In 1986, Pope John Paul II made history by paying a visit to Rome’s Great Synagogue.
In 2010, Pope Benedict XVI visited that synagogue again.
In 2016, Pope Francis visited for the third time.
As our ancient rabbis were fond of saying — and as Rome’s current chief rabbi Riccardo Di Segni pointed out during the papal visit on Sunday — an act repeated three times becomes a hazaqa, a fixed habit.
But just because Pope Francis’s visit shows his desire to continue on the conciliatory path set forth by the Catholic Church decades ago, that does not mean we should take his gesture for granted.
As an Italian Jew whose grandparents came here when they were vulnerable political refugees fleeing Rumania in the 1950s, I certainly don’t. And I believe that my fellow Roman Jews don’t either. The pope’s gesture has a very concrete meaning for us, engraved in the memories of the people who still live, and nowadays also thrive, on the very same streets where their ancestors were cruelly persecuted and often pressured or forced to convert.
As a matter of fact, I believe that if you want to understand the meaning of Pope Francis’s visit (as well as his predecessors’), there is no better way to do it than by looking at the geography of Rome.
Less than two miles separate the Vatican from the Great Synagogue, which is located where the Jewish Ghetto stood for over three centuries. In 1555, the pope established the Ghetto on the opposite bank of the Tiber River, in one of the most dangerous and insalubrious areas of the city. There, Roman Jews lived in inhumane conditions. They were forced to attend weekly sermons in church, subjected to periodical rites of humiliation, and banned from most professions, until the newborn kingdom of Italy conquered Rome in 1870.
The very same neighborhood today constitutes the pulsing heart of Roman Jewish life. It features kosher restaurants, Jewish shops, the community day school and offices, plus the Great Synagogue itself, which was built between 1901 and 1904 to celebrate the emancipation that had at last been achieved.
And yet, the ancient Ghetto is also the same area where the Jews of Rome were arrested, then sent to Auschwitz by the Nazi fascists during the infamous raid of October 16, 1943. And it’s where a Palestinian commando carried out a terror attack on October 9, 1982, at the end of the service of the Jewish holiday of Shemini Atzeret, murdering a two-year-old boy, Stefano Gaj Tachè, and leaving dozens injured.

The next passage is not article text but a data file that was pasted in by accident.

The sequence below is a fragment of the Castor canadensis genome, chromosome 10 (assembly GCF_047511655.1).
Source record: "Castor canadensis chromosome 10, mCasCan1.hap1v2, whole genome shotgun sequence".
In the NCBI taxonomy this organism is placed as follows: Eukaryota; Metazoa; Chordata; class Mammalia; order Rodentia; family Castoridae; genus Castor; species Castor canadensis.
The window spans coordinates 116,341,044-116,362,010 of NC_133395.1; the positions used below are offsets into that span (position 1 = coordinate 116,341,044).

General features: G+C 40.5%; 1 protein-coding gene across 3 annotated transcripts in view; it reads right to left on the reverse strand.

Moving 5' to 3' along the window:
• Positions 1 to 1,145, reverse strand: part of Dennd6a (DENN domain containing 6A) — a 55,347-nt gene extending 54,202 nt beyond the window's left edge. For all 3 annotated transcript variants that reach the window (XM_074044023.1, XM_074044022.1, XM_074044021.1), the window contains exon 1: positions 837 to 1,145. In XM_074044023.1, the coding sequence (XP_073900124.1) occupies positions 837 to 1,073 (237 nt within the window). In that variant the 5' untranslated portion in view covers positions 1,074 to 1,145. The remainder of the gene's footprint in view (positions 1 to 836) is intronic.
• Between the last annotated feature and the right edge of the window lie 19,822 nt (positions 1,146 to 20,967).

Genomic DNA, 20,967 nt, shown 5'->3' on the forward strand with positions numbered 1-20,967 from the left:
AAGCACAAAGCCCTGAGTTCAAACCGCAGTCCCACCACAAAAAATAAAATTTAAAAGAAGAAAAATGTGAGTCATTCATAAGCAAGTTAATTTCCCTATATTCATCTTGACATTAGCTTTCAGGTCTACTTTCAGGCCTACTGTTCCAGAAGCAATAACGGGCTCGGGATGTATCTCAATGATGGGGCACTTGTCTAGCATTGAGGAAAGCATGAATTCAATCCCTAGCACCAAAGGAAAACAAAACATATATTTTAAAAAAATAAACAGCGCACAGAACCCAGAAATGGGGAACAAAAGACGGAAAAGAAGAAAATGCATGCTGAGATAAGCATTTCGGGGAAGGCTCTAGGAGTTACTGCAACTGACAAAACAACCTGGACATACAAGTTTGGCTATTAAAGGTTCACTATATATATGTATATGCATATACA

That’s why, in those few square miles, every reference to fighting anti-Semitism and hate is not to be taken lightly. This includes the fight against the anti-Semitism rooted in Christian theology — especially considering that (despite improvement from the days of forced conversions) religious prejudice toward Jews is still present in the most traditional and least educated segments of the population.
And that’s why the message of Pope Francis, who spoke about rejecting anti-Semitism in every form, who reiterated the irrevocability of the covenant between God and the Jewish people, who paid tribute to the victims of the Holocaust and to the survivors who attended the visit, cannot be underestimated.
This message comes on the heels of decades of improved Catholic-Jewish relations. In the past 50 years, since the promulgation of “Nostra Aetate,” the declaration that marked the first significant move toward reassessing the Church’s hitherto-contemptuous approach to Judaism, many significant steps have been taken. The most recent one is the document issued by the Pontifical Commission for Religious Relations with Jews last December, explicitly stating that Jews do not need to believe in Jesus to obtain salvation. It’s a far cry from the days when the nuns used to warn my dad at summer camp that he was bound to go to hell if he didn’t embrace Jesus as his Lord and Savior.
That’s not to say that there aren’t still challenges to be overcome. The pope’s take on the state of Israel is an especially sensitive issue for the proudly Zionist Italian Jewish community. During his visit to the synagogue, Pope Francis didn’t call the Jewish state by its official name; instead, he chose to refer to it as the “Holy Land” in the passage of the speech where he invoked the necessity of praying to God “to help us in applying the logic of peace, reconciliation, forgiveness and life in Europe, the Holy Land, the Middle East, Africa.”
Despite the unanimous applause that greeted the pope’s address, this choice of language didn’t go unnoticed.
“There is still a long way to come,” as Di Segni stressed in an interview with the Italian Jewish newspaper Pagine Ebraiche hours before the papal visit. But after Sunday, there is a little more trust that the people from both banks of the Tiber can walk on it together.
Rossella Tercatin is an Italian journalist.